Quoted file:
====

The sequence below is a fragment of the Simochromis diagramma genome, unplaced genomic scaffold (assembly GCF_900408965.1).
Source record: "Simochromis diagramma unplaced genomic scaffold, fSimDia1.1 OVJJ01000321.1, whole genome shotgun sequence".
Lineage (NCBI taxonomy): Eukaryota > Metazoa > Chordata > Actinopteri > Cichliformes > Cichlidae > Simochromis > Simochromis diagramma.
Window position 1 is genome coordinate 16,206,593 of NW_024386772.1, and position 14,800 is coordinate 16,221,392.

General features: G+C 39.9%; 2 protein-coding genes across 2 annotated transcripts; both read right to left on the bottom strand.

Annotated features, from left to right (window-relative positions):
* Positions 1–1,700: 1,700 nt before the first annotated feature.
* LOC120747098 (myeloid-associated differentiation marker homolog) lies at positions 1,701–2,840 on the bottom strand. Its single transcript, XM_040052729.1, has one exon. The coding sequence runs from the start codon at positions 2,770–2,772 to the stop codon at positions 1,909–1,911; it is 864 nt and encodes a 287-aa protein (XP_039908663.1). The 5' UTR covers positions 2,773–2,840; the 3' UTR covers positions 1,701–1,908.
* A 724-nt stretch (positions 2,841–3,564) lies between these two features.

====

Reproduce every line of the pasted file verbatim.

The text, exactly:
The sequence below is a fragment of the Simochromis diagramma genome, unplaced genomic scaffold (assembly GCF_900408965.1).
Source record: "Simochromis diagramma unplaced genomic scaffold, fSimDia1.1 OVJJ01000321.1, whole genome shotgun sequence".
Lineage (NCBI taxonomy): Eukaryota > Metazoa > Chordata > Actinopteri > Cichliformes > Cichlidae > Simochromis > Simochromis diagramma.
Window position 1 is genome coordinate 16,206,593 of NW_024386772.1, and position 14,800 is coordinate 16,221,392.

General features: G+C 39.9%; 2 protein-coding genes across 2 annotated transcripts; both read right to left on the bottom strand.

Annotated features, from left to right (window-relative positions):
* Positions 1–1,700: 1,700 nt before the first annotated feature.
* LOC120747098 (myeloid-associated differentiation marker homolog) lies at positions 1,701–2,840 on the bottom strand. Its single transcript, XM_040052729.1, has one exon. The coding sequence runs from the start codon at positions 2,770–2,772 to the stop codon at positions 1,909–1,911; it is 864 nt and encodes a 287-aa protein (XP_039908663.1). The 5' UTR covers positions 2,773–2,840; the 3' UTR covers positions 1,701–1,908.
* A 724-nt stretch (positions 2,841–3,564) lies between these two features.